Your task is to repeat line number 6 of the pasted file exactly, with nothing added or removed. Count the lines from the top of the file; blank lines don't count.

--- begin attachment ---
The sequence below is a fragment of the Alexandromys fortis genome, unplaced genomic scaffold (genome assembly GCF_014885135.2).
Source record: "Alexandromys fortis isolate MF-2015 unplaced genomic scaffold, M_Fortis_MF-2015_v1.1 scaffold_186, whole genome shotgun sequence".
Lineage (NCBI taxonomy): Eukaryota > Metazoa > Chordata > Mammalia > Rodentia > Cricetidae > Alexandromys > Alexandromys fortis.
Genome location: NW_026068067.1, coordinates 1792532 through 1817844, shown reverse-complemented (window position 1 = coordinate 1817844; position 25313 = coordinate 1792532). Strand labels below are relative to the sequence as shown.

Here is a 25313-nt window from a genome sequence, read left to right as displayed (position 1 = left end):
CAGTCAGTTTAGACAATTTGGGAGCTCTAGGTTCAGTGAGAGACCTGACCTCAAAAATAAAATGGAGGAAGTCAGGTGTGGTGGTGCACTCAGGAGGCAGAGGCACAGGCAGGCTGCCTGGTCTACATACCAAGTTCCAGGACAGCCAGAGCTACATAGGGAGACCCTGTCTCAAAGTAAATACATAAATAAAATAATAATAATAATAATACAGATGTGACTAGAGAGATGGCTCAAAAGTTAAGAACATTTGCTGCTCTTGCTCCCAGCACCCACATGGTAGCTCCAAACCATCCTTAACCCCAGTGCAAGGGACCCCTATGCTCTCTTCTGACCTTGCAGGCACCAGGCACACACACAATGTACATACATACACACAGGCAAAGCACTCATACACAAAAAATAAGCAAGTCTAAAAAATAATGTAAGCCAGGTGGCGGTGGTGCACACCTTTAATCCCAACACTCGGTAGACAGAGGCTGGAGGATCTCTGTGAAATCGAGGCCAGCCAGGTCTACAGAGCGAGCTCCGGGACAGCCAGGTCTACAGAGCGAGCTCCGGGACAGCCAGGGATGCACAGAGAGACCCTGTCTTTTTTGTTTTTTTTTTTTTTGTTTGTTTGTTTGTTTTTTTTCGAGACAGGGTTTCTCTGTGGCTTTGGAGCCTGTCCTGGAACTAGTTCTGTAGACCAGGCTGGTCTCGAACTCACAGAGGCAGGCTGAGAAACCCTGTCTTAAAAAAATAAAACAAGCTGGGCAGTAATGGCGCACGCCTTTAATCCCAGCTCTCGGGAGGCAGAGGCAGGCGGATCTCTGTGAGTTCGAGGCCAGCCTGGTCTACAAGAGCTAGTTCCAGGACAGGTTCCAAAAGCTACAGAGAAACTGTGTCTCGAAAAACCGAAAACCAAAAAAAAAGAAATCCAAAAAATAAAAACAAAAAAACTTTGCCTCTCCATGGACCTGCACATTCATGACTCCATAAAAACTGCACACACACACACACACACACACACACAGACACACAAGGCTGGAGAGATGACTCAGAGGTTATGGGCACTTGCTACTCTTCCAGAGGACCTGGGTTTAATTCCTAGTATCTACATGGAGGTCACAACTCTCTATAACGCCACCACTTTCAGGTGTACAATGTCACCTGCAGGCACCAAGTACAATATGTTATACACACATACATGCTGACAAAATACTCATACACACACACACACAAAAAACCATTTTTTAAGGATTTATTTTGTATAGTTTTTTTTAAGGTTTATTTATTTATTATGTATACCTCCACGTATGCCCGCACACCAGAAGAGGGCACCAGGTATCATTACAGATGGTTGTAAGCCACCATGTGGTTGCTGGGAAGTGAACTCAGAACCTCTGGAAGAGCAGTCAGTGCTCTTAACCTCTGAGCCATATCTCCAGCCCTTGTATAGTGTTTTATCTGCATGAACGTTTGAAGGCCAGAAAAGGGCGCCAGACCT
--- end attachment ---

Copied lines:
CAGTCAGTTTAGACAATTTGGGAGCTCTAGGTTCAGTGAGAGACCTGACCTCAAAAATAAAATGGAGGAAGTCAGGTGTGGTGGTGCACTCAGGAGGCAGAGGCACAGGCAGGCTGCCTGGTCTACATACCAAGTTCCAGGACAGCCAGAGCTACATAGGGAGACCCTGTCTCAAAGTAAATACATAAATAAAATAATAATAATAATAATACAGATGTGACTAGAGAGATGGCTCAAAAGTTAAGAACATTTGCTGCTCTTGCTCCCAGCACCCACATGGTAGCTCCAAACCATCCTTAACCCCAGTGCAAGGGACCCCTATGCTCTCTTCTGACCTTGCAGGCACCAGGCACACACACAATGTACATACATACACACAGGCAAAGCACTCATACACAAAAAATAAGCAAGTCTAAAAAATAATGTAAGCCAGGTGGCGGTGGTGCACACCTTTAATCCCAACACTCGGTAGACAGAGGCTGGAGGATCTCTGTGAAATCGAGGCCAGCCAGGTCTACAGAGCGAGCTCCGGGACAGCCAGGTCTACAGAGCGAGCTCCGGGACAGCCAGGGATGCACAGAGAGACCCTGTCTTTTTTGTTTTTTTTTTTTTTGTTTGTTTGTTTGTTTTTTTTCGAGACAGGGTTTCTCTGTGGCTTTGGAGCCTGTCCTGGAACTAGTTCTGTAGACCAGGCTGGTCTCGAACTCACAGAGGCAGGCTGAGAAACCCTGTCTTAAAAAAATAAAACAAGCTGGGCAGTAATGGCGCACGCCTTTAATCCCAGCTCTCGGGAGGCAGAGGCAGGCGGATCTCTGTGAGTTCGAGGCCAGCCTGGTCTACAAGAGCTAGTTCCAGGACAGGTTCCAAAAGCTACAGAGAAACTGTGTCTCGAAAAACCGAAAACCAAAAAAAAAGAAATCCAAAAAATAAAAACAAAAAAACTTTGCCTCTCCATGGACCTGCACATTCATGACTCCATAAAAACTGCACACACACACACACACACACACACACAGACACACAAGGCTGGAGAGATGACTCAGAGGTTATGGGCACTTGCTACTCTTCCAGAGGACCTGGGTTTAATTCCTAGTATCTACATGGAGGTCACAACTCTCTATAACGCCACCACTTTCAGGTGTACAATGTCACCTGCAGGCACCAAGTACAATATGTTATACACACATACATGCTGACAAAATACTCATACACACACACACACAAAAAACCATTTTTTAAGGATTTATTTTGTATAGTTTTTTTTAAGGTTTATTTATTTATTATGTATACCTCCACGTATGCCCGCACACCAGAAGAGGGCACCAGGTATCATTACAGATGGTTGTAAGCCACCATGTGGTTGCTGGGAAGTGAACTCAGAACCTCTGGAAGAGCAGTCAGTGCTCTTAACCTCTGAGCCATATCTCCAGCCCTTGTATAGTGTTTTATCTGCATGAACGTTTGAAGGCCAGAAAAGGGCGCCAGACCT